A landmark study of working mums and dads in Australia has revealed that lost productivity costs a whopping $23.92 billion per annum.
The report, commissioned by online babysitting and nanny service Juggle Street and conducted in January 2016 by leading market research firm Pureprofile, found that thinking and stressing about juggling family issues while at work cost $12.64 billion.
Planning and dealing with family issues at work cost $5.68 billion, arriving later and/or leaving early from work due to family issues $2.44 billion and carer and ‘sickie’ days due to family issues $3.15 billion.
The research comprised 1000 people across the nation equally split between men and women with at least one child aged 12 years or younger, where both parents (and single parents) worked.
What did this Juggle Street study reveal?
The study found that 53 per cent of young parents felt they had been overlooked for a work promotion or unable to take on new responsibilities due to child-related commitments. This cohort of 18 to 34 year old parents fared worse when compared with their older counterparts (aged 35 and above) at 35 per cent.
More than 70 per cent of parents took up to 10 days ‘carer’s leave’ in the past 12 months, in fake sickies or official carer’s leave, to deal with a child-related issues.
A majority of parents working more than 50 hours per week felt their current employer was not “family friendly or flexible”. They also spent more time thinking or stressing about and dealing with child-related responsibilities compared with those who worked fewer hours in the week.
Nearly 50 per cent of respondents said they would opt for slightly lower pay in a new job if it were more family friendly or flexible.
63 per cent of participants said they had missed out on at least $10,000 in lost earnings over the past year due to managing their children’s needs, and 11 per cent said they missed out on $50,000 or more.
The research found that while women generally worked less than men, they spent more time thinking or stressing about and dealing with their children’s needs at work. But men more than women found this had a greater impact on their productivity at work.
18 per cent of women spent more than 6 hours per week thinking or stressing about child-related responsibilities while they were at work, compared with 10 per cent of men.
Is this a symptom of a bigger problem?
“It’s no secret that working and trying to raise a family is a huge balancing act, but unfortunately it has become the norm for the majority of Australian families,” Juggle Street chief juggler David James said.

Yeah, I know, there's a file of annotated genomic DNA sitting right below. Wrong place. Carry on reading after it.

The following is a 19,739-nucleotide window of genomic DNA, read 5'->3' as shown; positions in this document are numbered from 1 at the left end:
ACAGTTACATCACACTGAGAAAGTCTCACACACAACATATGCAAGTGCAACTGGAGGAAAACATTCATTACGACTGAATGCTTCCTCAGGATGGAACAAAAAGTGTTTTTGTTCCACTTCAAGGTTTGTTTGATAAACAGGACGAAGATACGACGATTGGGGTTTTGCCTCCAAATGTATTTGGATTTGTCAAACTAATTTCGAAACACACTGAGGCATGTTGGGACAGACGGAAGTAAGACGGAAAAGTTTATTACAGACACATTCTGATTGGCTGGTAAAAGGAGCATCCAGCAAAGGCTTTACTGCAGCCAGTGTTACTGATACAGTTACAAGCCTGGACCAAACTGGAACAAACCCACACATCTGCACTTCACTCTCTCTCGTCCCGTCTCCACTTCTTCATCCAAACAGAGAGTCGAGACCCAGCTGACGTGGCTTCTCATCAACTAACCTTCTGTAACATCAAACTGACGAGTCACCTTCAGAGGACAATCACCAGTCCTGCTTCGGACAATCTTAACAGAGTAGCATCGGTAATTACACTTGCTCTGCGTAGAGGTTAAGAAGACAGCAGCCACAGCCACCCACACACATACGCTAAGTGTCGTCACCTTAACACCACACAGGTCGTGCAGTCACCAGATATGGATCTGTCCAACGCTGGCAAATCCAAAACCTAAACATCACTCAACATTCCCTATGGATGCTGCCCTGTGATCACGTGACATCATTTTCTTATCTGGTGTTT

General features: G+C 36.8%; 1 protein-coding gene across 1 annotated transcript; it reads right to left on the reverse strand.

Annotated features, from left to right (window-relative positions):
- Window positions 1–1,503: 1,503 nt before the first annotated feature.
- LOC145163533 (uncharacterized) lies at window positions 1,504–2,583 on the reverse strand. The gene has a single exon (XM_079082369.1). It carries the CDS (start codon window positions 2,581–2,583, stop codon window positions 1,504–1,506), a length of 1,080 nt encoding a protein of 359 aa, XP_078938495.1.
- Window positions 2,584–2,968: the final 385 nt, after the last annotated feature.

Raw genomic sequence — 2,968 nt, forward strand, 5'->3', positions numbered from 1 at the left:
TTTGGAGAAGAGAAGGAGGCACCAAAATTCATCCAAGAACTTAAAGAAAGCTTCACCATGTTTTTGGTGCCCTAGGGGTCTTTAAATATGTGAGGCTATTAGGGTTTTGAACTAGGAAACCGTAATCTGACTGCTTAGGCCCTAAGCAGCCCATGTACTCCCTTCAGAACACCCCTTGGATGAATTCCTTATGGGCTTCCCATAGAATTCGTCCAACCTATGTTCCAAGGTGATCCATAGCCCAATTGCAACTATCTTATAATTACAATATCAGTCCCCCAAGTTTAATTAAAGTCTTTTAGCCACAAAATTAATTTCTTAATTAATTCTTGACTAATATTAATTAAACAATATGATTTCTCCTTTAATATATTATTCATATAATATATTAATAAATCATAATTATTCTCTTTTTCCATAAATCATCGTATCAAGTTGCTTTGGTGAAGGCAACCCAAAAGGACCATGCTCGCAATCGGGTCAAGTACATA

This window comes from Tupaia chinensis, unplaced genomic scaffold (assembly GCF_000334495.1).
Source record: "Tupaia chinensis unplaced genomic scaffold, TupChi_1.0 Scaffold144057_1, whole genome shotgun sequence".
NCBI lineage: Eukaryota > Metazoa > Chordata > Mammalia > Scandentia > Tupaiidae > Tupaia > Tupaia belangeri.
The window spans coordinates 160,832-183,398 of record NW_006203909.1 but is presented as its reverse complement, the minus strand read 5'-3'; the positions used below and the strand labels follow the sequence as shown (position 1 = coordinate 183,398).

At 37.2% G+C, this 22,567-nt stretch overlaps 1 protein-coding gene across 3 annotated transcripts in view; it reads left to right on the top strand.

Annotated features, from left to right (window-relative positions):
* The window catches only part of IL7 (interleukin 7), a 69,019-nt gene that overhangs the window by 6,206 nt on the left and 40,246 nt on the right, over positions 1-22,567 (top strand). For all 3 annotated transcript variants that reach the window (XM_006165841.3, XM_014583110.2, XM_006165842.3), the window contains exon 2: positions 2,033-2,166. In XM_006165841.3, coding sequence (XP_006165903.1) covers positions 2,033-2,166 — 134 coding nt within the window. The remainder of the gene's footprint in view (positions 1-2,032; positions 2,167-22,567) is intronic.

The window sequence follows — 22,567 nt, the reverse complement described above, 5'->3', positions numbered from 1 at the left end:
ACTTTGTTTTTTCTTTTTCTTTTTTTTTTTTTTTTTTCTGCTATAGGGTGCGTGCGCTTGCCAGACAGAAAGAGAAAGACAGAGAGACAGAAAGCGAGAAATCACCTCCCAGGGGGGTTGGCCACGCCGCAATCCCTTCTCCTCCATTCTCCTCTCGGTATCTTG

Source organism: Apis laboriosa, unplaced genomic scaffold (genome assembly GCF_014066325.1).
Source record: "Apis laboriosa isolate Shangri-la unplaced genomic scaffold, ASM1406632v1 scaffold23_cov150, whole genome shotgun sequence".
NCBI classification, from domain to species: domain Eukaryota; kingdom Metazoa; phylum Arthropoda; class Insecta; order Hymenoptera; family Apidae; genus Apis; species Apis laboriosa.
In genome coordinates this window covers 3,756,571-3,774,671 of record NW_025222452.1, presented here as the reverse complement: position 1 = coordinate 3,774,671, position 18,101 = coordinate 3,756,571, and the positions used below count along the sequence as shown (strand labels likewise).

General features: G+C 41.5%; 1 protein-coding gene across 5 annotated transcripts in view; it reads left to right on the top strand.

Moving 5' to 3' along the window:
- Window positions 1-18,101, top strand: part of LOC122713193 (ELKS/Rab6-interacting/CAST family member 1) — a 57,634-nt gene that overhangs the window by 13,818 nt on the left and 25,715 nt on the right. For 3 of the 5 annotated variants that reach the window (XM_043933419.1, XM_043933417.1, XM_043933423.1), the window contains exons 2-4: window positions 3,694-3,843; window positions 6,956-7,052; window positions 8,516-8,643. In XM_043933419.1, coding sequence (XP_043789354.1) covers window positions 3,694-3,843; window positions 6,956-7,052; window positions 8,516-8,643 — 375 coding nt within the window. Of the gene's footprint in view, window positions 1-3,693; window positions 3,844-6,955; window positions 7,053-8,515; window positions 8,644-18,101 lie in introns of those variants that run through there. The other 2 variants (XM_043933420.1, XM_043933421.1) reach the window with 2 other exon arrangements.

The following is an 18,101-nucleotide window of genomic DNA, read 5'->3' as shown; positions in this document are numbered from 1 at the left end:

“People are continually battling with the challenges of raising a happy, healthy family while trying to manage their career. At the same time, they’re saying that work-life balance was more important than dollars and cents.
“But they don’t have to suffer in silence as new technology and a growing sense of community can help them find that middle ground and achieve the best outcome for themselves and their kids.”
The survey findings follow revelations that after-school care has become parents’ biggest pain point.
Recent media reports claimed that hundreds of children in Sydney’s inner west were left without after-school child care when the state government failed to approve a suitable provider. Demand for childcare in Sydney’s CBD far outstrips supply by more than 3000 places, according to a 2013 report.
“This is further evidence that parents aren’t getting the support they deserve and this situation won’t change any time soon,” James remarked. “No person is an island so we encourage parents to seek local, trusted help to ease their load in caring for their children.”
Juggle Street is a social network bringing neighbours together, a place where every little job helps de-stress our busy lives. When parents have completed their profiles they can post jobs to local Helpers (babysitting, nannying, after-school care) and get recommendations from nearby Juggle Street families. Once Helpers have completed their profiles they can connect with local families and receive job alerts on their mobile phones via SMS.